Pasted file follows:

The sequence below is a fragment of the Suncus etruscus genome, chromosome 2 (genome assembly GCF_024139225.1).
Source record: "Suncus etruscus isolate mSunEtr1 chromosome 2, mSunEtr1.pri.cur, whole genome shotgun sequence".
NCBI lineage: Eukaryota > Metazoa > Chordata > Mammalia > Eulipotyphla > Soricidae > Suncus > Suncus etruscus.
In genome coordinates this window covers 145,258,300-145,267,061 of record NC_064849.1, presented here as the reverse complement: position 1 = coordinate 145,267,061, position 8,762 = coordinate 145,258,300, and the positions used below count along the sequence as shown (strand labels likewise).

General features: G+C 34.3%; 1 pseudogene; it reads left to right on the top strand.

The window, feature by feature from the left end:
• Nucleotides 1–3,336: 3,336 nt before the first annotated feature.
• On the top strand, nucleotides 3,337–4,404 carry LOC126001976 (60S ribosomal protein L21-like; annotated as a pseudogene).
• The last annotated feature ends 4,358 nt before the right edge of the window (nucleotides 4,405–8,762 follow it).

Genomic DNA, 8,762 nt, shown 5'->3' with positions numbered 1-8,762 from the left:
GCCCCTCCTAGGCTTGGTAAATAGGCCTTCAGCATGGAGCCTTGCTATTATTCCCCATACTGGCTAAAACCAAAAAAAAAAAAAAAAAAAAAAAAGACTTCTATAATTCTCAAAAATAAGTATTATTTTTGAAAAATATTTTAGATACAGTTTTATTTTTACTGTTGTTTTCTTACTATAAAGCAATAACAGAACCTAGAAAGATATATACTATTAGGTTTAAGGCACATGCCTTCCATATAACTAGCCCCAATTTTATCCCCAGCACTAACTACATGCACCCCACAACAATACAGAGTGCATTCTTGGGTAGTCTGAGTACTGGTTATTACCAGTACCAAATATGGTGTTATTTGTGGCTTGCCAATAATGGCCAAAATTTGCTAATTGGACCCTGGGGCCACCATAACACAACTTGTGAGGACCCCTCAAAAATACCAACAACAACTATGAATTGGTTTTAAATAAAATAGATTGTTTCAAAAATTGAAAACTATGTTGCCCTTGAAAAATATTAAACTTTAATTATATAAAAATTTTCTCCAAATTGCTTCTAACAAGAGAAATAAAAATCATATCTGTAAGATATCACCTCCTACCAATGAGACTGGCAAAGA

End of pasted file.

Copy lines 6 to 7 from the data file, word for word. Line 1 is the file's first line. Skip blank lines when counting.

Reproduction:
The window, feature by feature from the left end:
• Nucleotides 1–3,336: 3,336 nt before the first annotated feature.